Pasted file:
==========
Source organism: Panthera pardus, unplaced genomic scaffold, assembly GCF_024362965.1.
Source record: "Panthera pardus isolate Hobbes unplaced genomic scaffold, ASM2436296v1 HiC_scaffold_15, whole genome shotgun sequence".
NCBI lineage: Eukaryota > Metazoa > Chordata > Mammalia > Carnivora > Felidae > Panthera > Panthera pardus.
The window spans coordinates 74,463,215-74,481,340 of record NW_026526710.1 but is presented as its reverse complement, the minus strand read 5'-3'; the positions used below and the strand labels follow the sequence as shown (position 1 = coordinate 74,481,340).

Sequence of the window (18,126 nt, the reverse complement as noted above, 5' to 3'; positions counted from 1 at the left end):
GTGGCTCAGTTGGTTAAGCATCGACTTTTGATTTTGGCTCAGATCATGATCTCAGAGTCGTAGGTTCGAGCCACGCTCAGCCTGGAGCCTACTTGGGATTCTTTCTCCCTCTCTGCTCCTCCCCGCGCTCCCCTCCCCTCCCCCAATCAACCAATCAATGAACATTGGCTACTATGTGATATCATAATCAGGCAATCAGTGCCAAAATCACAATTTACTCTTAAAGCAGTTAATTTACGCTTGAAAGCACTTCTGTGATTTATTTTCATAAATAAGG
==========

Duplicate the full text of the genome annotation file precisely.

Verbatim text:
Source organism: Panthera pardus, unplaced genomic scaffold, assembly GCF_024362965.1.
Source record: "Panthera pardus isolate Hobbes unplaced genomic scaffold, ASM2436296v1 HiC_scaffold_15, whole genome shotgun sequence".
NCBI lineage: Eukaryota > Metazoa > Chordata > Mammalia > Carnivora > Felidae > Panthera > Panthera pardus.
The window spans coordinates 74,463,215-74,481,340 of record NW_026526710.1 but is presented as its reverse complement, the minus strand read 5'-3'; the positions used below and the strand labels follow the sequence as shown (position 1 = coordinate 74,481,340).

Sequence of the window (18,126 nt, the reverse complement as noted above, 5' to 3'; positions counted from 1 at the left end):
GTGGCTCAGTTGGTTAAGCATCGACTTTTGATTTTGGCTCAGATCATGATCTCAGAGTCGTAGGTTCGAGCCACGCTCAGCCTGGAGCCTACTTGGGATTCTTTCTCCCTCTCTGCTCCTCCCCGCGCTCCCCTCCCCTCCCCCAATCAACCAATCAATGAACATTGGCTACTATGTGATATCATAATCAGGCAATCAGTGCCAAAATCACAATTTACTCTTAAAGCAGTTAATTTACGCTTGAAAGCACTTCTGTGATTTATTTTCATAAATAAGG